Chile: Corporate Mergers As Related-Party Transactions In Chile

Last Updated: 17 May 2017
Article by Luciano Aguilera and Felipe Chamorro

Like most Latin American countries (and other emerging markets), the corporate structure in Chile presents high ownership concentration characterized by the presence of family-owned conglomerates.1 This structure could eventually create in some cases conflicts of interest between the controlling shareholder and minority shareholders. The controlling shareholder usually obtains control through the acquisition of the majority of the company's shares, and in other cases in order to maintain control of the firms that are part of the business conglomerate it uses pyramidal schemes and dual class stocks. Considering the foregoing, minority shareholders may eventually be affected if the controlling shareholder benefits from asymmetry of information or discrepancies between the controlling shareholder and minority shareholders necessarily lead to the prevailing interests of the latter.

Global and local corporate and accounting scandals have shown related party transactions (RPT) to be a major corporate governance problem. In 1997, the Chilean market was affected by a scandal that consisted in the takeover of a large listed energy company, where several of its key executives were found to have acted with a serious conflict of interest by cutting sweat deals for themselves to the detriment of the company's minority shareholders. Since then, Congress has passed several corporate governance laws in view of strengthening minority shareholder rights. In 2010, the Corporate Governance Law (Law No. 20,382) came into force, and made substantial improvements strengthening the corporate governance regime, and included, among other things, the addition of an entirely new chapter on RPTs for listed companies to the Corporations Act (Law No. 18,046).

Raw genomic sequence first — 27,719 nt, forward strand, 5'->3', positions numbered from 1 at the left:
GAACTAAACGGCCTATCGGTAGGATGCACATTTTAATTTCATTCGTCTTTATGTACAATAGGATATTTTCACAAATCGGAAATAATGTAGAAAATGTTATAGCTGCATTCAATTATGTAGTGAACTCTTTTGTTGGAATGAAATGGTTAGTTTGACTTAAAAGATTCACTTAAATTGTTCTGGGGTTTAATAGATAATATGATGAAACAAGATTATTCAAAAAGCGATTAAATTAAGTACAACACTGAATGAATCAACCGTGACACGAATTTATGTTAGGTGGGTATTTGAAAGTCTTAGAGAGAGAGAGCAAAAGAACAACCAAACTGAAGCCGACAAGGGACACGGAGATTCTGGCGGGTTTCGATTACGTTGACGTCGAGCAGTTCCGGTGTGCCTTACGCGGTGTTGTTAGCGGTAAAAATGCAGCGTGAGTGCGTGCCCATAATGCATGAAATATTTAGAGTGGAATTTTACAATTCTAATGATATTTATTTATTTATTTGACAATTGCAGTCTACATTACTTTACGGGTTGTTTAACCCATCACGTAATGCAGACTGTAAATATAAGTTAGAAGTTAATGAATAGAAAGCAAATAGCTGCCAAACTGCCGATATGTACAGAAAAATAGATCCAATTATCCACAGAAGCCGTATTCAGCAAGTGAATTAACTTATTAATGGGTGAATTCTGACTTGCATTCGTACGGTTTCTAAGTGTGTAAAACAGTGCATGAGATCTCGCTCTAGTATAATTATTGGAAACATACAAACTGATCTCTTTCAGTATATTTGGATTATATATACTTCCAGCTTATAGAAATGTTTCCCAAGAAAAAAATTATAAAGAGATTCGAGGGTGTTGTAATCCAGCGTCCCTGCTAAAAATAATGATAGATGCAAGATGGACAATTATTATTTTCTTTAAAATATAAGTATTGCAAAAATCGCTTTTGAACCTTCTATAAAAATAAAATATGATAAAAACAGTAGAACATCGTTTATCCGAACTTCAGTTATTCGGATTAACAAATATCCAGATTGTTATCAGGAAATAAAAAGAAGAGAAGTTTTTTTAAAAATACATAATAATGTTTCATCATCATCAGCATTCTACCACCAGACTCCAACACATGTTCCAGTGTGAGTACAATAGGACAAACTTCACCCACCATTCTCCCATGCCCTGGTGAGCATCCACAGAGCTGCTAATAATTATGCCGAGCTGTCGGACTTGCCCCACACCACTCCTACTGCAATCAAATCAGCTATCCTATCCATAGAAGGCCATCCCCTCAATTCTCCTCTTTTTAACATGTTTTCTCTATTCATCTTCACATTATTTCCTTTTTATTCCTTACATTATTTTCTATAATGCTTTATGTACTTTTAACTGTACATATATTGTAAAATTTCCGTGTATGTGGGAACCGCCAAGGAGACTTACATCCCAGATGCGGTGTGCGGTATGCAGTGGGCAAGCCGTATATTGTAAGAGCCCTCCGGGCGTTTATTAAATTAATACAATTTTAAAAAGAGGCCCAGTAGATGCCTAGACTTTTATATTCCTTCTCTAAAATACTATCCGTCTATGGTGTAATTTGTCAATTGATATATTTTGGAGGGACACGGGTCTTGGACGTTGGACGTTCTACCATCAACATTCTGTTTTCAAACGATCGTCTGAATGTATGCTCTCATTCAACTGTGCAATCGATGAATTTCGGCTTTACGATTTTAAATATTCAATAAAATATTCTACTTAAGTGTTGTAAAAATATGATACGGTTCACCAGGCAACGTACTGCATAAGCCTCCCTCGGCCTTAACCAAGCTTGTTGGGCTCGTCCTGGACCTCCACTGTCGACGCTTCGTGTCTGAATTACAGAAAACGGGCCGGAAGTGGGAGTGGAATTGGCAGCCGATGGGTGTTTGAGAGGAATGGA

In this article, we shed light on corporate mergers in Chile and its interplay with the RPT rules. In particular, we examine a recent Court of Appeals' resolution that has provided a guideline on how mergers between related companies must be treated.

Related Party Transactions under the Corporations Act

Legal definition of RPT